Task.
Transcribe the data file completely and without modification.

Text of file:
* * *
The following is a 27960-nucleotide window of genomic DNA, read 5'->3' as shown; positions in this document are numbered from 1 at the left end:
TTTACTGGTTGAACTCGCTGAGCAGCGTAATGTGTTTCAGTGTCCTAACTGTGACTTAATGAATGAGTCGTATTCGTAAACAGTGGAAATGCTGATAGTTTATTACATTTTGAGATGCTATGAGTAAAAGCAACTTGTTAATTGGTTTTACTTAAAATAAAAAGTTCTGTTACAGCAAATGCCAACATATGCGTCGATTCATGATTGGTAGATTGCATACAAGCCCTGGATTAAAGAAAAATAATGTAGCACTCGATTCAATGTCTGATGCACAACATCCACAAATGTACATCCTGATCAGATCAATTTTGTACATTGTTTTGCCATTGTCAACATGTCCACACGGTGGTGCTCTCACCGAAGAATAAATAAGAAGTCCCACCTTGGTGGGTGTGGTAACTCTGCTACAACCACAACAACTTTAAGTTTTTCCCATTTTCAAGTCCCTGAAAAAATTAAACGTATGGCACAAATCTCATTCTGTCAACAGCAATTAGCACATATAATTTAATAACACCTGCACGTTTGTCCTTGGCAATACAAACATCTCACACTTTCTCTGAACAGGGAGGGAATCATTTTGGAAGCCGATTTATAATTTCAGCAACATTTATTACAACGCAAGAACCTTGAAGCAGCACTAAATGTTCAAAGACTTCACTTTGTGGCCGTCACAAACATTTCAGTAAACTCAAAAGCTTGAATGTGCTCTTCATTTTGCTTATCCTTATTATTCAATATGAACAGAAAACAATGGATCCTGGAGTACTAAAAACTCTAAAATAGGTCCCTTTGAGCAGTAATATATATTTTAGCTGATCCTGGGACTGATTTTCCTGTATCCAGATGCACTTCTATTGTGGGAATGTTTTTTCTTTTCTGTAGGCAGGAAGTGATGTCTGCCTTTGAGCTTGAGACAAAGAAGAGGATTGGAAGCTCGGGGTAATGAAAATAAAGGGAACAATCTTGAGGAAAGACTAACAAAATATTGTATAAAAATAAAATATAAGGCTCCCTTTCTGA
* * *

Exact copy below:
The following is a 27960-nucleotide window of genomic DNA, read 5'->3' as shown; positions in this document are numbered from 1 at the left end:
TTTACTGGTTGAACTCGCTGAGCAGCGTAATGTGTTTCAGTGTCCTAACTGTGACTTAATGAATGAGTCGTATTCGTAAACAGTGGAAATGCTGATAGTTTATTACATTTTGAGATGCTATGAGTAAAAGCAACTTGTTAATTGGTTTTACTTAAAATAAAAAGTTCTGTTACAGCAAATGCCAACATATGCGTCGATTCATGATTGGTAGATTGCATACAAGCCCTGGATTAAAGAAAAATAATGTAGCACTCGATTCAATGTCTGATGCACAACATCCACAAATGTACATCCTGATCAGATCAATTTTGTACATTGTTTTGCCATTGTCAACATGTCCACACGGTGGTGCTCTCACCGAAGAATAAATAAGAAGTCCCACCTTGGTGGGTGTGGTAACTCTGCTACAACCACAACAACTTTAAGTTTTTCCCATTTTCAAGTCCCTGAAAAAATTAAACGTATGGCACAAATCTCATTCTGTCAACAGCAATTAGCACATATAATTTAATAACACCTGCACGTTTGTCCTTGGCAATACAAACATCTCACACTTTCTCTGAACAGGGAGGGAATCATTTTGGAAGCCGATTTATAATTTCAGCAACATTTATTACAACGCAAGAACCTTGAAGCAGCACTAAATGTTCAAAGACTTCACTTTGTGGCCGTCACAAACATTTCAGTAAACTCAAAAGCTTGAATGTGCTCTTCATTTTGCTTATCCTTATTATTCAATATGAACAGAAAACAATGGATCCTGGAGTACTAAAAACTCTAAAATAGGTCCCTTTGAGCAGTAATATATATTTTAGCTGATCCTGGGACTGATTTTCCTGTATCCAGATGCACTTCTATTGTGGGAATGTTTTTTCTTTTCTGTAGGCAGGAAGTGATGTCTGCCTTTGAGCTTGAGACAAAGAAGAGGATTGGAAGCTCGGGGTAATGAAAATAAAGGGAACAATCTTGAGGAAAGACTAACAAAATATTGTATAAAAATAAAATATAAGGCTCCCTTTCTGA